I used to devour books. I’d buy them 4-5 at a time, either in a bookstore (new and used) or from Amazon, and I’d read them voraciously. But somewhere along the way, I kind of lost interest in reading for fun. Suddenly I was reading more and more stuff like gadget/technology/media/entertainment blogs instead of anything of substance. Smartphones made this so much easier to do, since I can check those RSS feeds any time I have a spare moment. Oh, look! Gizmodo has 36 unread items, I’d better look into that and clear those out…
Recently I’ve been feeling that I’m spending far too much time reading this crap. The stuff I’m reading is pretty much the information equivalent of iceberg lettuce: it puts something in you, but there’s next to no nutrition. Is that a stupid analogy? I’m just saying that this stuff is interesting in passing, since I’m a geek and all, but it’s not enriching in anyway. It’s not taking me interesting places, making me think about important things, or stretching my imagination like good books can do. It’s just…useless data.
I do still buy books now and then, but once I’m done they just sit on the shelf. We’ve been getting rid of a lot of stuff lately, including books, and it’s refreshing to get them out of the way even though I enjoyed them. I’m in a decluttering mood these days, and if I haven’t touched/used/read/enjoyed something in over a year and I likely won’t again, it’s going in the donation box. (I’m saving my absolute favorite books and DVDs, though. There’s just something nice about a shelf or two full of books.)
Which brings me to ebooks. What a great idea: carry your books around with you on one device and read them anywhere, anytime. Not that you can’t do that with real books, but what if you’re reading several at the same time? What if one or more of those is a hardback? Mine usually are. I could also just use the local library, but I don’t like having a time limit on my reading. Sometimes I’ll put a book down for weeks before getting back into it, for whatever reason.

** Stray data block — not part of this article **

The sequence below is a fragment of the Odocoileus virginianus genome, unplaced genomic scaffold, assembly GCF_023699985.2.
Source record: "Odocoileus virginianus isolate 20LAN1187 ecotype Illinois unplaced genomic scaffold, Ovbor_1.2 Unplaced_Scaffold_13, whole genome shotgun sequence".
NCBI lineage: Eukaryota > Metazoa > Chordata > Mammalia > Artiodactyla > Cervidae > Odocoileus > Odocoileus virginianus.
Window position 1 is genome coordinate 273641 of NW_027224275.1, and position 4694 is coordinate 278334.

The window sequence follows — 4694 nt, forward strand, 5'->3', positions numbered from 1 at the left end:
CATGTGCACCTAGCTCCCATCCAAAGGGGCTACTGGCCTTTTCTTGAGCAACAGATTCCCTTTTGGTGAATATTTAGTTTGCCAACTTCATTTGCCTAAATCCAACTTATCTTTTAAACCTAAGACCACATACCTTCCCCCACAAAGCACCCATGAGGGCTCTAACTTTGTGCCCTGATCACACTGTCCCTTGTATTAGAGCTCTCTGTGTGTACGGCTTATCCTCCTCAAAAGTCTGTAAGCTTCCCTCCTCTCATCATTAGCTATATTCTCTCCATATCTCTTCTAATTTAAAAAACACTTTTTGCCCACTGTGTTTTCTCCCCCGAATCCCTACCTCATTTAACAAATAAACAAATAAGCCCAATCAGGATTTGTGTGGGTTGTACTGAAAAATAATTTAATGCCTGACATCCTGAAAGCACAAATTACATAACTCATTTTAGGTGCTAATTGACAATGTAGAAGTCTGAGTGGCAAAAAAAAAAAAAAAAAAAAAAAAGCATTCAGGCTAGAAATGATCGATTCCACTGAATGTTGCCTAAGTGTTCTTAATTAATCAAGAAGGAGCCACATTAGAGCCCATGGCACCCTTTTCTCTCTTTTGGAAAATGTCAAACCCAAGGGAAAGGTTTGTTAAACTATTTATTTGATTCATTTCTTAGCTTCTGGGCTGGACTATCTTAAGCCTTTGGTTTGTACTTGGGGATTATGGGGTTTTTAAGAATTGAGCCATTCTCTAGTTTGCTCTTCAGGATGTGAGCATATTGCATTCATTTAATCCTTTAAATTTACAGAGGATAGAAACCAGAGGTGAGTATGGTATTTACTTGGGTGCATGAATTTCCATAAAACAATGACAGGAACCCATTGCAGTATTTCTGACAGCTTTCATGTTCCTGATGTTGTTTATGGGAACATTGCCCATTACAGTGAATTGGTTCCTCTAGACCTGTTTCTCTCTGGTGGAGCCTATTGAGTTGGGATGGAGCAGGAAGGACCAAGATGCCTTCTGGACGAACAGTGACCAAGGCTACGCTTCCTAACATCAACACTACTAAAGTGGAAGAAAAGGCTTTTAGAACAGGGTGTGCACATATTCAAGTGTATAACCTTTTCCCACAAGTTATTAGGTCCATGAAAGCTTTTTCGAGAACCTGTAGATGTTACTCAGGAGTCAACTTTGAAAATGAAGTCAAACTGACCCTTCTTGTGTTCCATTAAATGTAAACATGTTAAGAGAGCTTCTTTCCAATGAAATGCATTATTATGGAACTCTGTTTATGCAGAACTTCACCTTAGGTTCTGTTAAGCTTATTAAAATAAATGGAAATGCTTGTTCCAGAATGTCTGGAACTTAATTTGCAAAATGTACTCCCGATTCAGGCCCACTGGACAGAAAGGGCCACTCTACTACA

Anyway, I’ve been looking at the whole ebook thing for a couple of years, dabbling in reading them on my phone, but nothing has really grabbed me. Lately I’ve been paying more attention to the popular e-readers and what they have to offer. The Kindle is neat but I don’t like some things about it, and the Nook got a horrible reception when it was released earlier this year because it was buggy and slow. The iPad is pretty, but honestly it’s simply too goddamn expensive for what you get, not to mention extremely heavy! Sony’s got some decent readers, but the features were leaving me feeling a bit “meh” (as commenters love to say on those gadget blogs).
Then, a couple of weeks ago, Barnes & Noble lowered the price of the Nook to $149 (WiFi only model). They also updated it for the fourth time, squashing many bugs and adding new features. Hmmmm, tempting. So this week I walked into one of their stores to play with a Nook. And I fell in love! The e-ink screen literally looks like printed paper, very easy on the eyes — not a harsh backlit screen like the iPad. Good for reading in bed, which is where I read most. The touchscreen at the bottom lets you get around the device easily, albeit with the occasional hiccup. The ebooks are also reasonably priced, though it pays to shop around a little since the Nook will take ebooks from more than just the Barnes & Noble bookstore. (It will also display books you didn’t even buy, if you catch my drift.)